, 2022-05-17 16:34:00,
Spoiler Alert: Our Father (2022) — Article contains content regarding true crime and assaultFertility fraud is as old as fertility treatment itself, but until recently, it often went undetected. In its usual form, it involves the substitution of sperm of one person for that of another without informing the patient. Many cases have been uncovered since the advent of home ancestry kits allowed those curious about their family history to compare their DNA with that of others online – a manifestation of the modern obsession with genealogy that has made a success of such shows as Who Do You Think You Are? and African American Lives.
But, as Netflix’s documentary Our Father released this week demonstrates, the revelations that emerge as a result can sometimes be far more sinister than anticipated.
The Undetected Crime
Netflix is no stranger to controversial documentaries, but Our Father pushes the controversy to new extremes. Fertility fraud has been the subject of several documentaries in the last five years, most famously in filmmaker Hannah Olson’s 2020 film for HBO, Baby God, which covered the activities of Quincy Fortier, a doctor from Nevada who hit the headlines after having been accused of using his own sperm to inseminate dozens of his patients at a facility in Las Vegas. He was sued by several of his alleged descendants in the 2000s and settled out of court before his death (in his 90s) in 2006.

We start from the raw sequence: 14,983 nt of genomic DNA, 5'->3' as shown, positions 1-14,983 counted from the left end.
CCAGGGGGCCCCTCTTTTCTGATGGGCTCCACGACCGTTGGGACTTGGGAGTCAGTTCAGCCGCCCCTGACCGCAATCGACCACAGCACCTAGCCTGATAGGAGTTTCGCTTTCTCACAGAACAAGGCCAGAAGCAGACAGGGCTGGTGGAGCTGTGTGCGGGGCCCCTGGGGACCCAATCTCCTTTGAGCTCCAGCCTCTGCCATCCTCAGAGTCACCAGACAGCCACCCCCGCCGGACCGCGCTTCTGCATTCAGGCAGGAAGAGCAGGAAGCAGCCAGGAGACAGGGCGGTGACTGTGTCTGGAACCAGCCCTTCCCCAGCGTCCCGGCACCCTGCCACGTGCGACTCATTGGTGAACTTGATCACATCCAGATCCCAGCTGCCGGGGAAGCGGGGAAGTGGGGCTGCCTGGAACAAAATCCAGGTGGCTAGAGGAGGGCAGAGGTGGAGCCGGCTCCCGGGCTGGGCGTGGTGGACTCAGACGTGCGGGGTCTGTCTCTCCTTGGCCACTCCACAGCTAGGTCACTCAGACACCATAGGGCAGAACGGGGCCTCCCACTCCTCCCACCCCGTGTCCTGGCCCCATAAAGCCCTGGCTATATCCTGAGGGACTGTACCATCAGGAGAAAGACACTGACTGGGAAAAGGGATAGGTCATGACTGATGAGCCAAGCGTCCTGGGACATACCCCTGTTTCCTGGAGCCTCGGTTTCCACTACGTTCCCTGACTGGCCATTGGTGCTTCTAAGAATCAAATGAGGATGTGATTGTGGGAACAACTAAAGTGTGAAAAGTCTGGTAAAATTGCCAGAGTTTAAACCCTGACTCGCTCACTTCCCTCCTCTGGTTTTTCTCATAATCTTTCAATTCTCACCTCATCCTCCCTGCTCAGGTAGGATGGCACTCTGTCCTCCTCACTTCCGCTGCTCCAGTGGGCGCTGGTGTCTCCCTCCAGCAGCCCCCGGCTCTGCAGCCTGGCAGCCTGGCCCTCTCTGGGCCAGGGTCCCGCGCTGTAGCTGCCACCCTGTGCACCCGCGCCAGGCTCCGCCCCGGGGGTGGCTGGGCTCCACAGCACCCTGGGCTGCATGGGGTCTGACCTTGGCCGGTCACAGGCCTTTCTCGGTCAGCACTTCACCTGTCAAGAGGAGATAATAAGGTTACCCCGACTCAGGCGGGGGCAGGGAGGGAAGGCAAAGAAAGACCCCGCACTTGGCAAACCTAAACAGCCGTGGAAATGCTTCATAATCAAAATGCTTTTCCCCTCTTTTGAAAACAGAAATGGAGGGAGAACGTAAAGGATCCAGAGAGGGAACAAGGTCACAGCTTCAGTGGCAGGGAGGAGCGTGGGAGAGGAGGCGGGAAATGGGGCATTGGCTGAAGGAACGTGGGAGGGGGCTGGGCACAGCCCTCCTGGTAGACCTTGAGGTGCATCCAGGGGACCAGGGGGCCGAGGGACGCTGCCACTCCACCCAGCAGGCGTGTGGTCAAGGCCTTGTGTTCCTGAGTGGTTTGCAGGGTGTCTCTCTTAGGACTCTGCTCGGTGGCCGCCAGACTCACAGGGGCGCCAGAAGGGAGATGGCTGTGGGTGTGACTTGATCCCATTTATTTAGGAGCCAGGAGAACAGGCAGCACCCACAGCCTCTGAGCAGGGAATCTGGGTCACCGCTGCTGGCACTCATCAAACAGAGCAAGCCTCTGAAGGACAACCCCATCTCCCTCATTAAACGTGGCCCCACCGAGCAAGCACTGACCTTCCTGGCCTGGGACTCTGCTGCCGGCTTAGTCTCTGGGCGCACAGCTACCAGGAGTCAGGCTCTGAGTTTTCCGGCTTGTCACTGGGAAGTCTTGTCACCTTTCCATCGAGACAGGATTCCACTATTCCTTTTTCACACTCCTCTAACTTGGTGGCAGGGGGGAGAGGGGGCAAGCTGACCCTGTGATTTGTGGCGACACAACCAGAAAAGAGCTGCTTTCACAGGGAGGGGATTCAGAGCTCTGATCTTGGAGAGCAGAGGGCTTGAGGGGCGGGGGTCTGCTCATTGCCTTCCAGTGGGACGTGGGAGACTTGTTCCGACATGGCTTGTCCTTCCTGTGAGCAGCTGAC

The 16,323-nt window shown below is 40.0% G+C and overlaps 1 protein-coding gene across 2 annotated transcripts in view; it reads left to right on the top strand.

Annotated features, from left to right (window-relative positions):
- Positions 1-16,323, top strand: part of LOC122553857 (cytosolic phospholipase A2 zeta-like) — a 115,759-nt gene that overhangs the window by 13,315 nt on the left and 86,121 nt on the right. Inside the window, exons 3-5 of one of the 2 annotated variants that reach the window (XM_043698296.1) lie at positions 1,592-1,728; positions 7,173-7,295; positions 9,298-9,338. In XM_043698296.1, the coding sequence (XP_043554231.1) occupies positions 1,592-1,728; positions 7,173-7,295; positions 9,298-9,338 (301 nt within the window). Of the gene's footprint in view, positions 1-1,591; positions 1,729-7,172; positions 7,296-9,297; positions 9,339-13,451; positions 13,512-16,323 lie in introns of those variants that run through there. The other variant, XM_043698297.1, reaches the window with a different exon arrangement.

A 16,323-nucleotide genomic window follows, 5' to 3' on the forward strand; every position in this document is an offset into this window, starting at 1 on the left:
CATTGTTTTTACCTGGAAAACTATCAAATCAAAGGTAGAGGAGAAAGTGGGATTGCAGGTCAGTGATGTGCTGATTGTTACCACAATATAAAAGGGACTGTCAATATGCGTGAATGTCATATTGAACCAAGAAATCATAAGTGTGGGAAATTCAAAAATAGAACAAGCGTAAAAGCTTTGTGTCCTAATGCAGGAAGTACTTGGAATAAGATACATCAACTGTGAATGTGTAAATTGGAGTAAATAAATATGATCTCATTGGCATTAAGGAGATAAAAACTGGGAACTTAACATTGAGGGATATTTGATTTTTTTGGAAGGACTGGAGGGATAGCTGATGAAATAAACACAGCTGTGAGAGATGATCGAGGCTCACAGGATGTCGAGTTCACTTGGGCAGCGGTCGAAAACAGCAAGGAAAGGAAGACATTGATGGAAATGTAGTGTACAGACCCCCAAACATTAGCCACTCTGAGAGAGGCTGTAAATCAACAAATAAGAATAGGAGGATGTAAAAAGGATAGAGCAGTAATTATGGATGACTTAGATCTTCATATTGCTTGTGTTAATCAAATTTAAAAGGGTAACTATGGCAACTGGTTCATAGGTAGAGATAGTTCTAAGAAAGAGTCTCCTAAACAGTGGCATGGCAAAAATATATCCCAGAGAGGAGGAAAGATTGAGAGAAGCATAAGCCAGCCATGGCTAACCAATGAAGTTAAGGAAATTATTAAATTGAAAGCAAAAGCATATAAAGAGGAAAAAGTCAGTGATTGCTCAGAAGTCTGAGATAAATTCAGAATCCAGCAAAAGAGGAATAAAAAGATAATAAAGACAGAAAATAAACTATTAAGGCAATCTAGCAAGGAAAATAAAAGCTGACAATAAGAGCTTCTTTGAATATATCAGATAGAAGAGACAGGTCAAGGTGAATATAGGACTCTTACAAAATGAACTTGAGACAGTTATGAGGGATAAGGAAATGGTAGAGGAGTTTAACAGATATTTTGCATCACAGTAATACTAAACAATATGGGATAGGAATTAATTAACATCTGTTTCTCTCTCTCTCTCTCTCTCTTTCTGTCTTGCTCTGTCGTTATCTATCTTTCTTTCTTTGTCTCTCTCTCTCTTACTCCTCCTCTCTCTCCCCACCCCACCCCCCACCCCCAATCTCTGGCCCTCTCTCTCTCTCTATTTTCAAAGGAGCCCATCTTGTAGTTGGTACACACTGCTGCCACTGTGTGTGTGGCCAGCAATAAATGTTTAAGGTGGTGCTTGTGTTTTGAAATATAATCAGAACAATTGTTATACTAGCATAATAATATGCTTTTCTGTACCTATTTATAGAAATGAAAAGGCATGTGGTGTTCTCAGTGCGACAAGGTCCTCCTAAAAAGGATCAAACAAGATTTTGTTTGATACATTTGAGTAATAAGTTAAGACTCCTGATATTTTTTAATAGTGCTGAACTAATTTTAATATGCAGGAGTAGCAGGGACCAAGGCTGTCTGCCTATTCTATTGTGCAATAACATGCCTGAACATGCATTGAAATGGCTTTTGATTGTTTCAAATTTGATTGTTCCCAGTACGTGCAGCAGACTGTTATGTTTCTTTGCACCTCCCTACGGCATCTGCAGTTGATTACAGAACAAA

Last year, the Dutch filmmaker Miriam Guttmann released Het Zad van Karbaat (The Seed of Karbaat), a short documentary series about Jan Karbaat, a Dutch doctor whose reputation as the nation’s foremost fertility doctor seemed secure – until it emerged that he had impregnated more than 65 of his patients…
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